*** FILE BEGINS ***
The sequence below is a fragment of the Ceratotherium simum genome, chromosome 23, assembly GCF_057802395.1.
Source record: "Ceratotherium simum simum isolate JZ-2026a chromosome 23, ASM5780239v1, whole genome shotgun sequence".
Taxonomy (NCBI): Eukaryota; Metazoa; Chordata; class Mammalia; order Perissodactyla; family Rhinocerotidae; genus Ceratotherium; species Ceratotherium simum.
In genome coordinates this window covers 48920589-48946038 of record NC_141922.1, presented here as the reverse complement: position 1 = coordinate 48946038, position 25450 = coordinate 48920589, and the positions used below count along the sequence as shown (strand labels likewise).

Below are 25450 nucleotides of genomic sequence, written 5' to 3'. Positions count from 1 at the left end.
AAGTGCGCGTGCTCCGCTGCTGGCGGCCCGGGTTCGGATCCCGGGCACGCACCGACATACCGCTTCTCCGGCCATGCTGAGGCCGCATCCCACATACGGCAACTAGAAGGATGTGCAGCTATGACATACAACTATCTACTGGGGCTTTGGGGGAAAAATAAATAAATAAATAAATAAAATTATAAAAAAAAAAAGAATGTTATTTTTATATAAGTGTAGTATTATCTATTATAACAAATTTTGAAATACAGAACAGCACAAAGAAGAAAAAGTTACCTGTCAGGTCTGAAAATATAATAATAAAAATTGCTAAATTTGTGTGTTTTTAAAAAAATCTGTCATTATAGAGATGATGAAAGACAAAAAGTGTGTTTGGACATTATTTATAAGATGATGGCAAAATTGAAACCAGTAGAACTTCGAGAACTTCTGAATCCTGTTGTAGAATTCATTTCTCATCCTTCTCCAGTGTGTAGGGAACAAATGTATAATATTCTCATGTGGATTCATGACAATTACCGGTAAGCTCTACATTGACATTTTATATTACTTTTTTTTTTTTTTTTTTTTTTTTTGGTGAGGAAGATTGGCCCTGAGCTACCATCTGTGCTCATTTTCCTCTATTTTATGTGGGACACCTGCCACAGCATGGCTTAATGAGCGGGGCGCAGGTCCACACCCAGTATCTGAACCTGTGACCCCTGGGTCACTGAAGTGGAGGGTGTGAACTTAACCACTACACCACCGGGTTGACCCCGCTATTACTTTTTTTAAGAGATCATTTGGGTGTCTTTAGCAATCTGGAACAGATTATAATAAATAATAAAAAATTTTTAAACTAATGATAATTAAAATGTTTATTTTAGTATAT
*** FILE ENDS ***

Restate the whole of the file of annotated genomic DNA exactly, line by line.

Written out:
The sequence below is a fragment of the Ceratotherium simum genome, chromosome 23, assembly GCF_057802395.1.
Source record: "Ceratotherium simum simum isolate JZ-2026a chromosome 23, ASM5780239v1, whole genome shotgun sequence".
Taxonomy (NCBI): Eukaryota; Metazoa; Chordata; class Mammalia; order Perissodactyla; family Rhinocerotidae; genus Ceratotherium; species Ceratotherium simum.
In genome coordinates this window covers 48920589-48946038 of record NC_141922.1, presented here as the reverse complement: position 1 = coordinate 48946038, position 25450 = coordinate 48920589, and the positions used below count along the sequence as shown (strand labels likewise).

Below are 25450 nucleotides of genomic sequence, written 5' to 3'. Positions count from 1 at the left end.
AAGTGCGCGTGCTCCGCTGCTGGCGGCCCGGGTTCGGATCCCGGGCACGCACCGACATACCGCTTCTCCGGCCATGCTGAGGCCGCATCCCACATACGGCAACTAGAAGGATGTGCAGCTATGACATACAACTATCTACTGGGGCTTTGGGGGAAAAATAAATAAATAAATAAATAAAATTATAAAAAAAAAAAGAATGTTATTTTTATATAAGTGTAGTATTATCTATTATAACAAATTTTGAAATACAGAACAGCACAAAGAAGAAAAAGTTACCTGTCAGGTCTGAAAATATAATAATAAAAATTGCTAAATTTGTGTGTTTTTAAAAAAATCTGTCATTATAGAGATGATGAAAGACAAAAAGTGTGTTTGGACATTATTTATAAGATGATGGCAAAATTGAAACCAGTAGAACTTCGAGAACTTCTGAATCCTGTTGTAGAATTCATTTCTCATCCTTCTCCAGTGTGTAGGGAACAAATGTATAATATTCTCATGTGGATTCATGACAATTACCGGTAAGCTCTACATTGACATTTTATATTACTTTTTTTTTTTTTTTTTTTTTTTTTGGTGAGGAAGATTGGCCCTGAGCTACCATCTGTGCTCATTTTCCTCTATTTTATGTGGGACACCTGCCACAGCATGGCTTAATGAGCGGGGCGCAGGTCCACACCCAGTATCTGAACCTGTGACCCCTGGGTCACTGAAGTGGAGGGTGTGAACTTAACCACTACACCACCGGGTTGACCCCGCTATTACTTTTTTTAAGAGATCATTTGGGTGTCTTTAGCAATCTGGAACAGATTATAATAAATAATAAAAAATTTTTAAACTAATGATAATTAAAATGTTTATTTTAGTATAT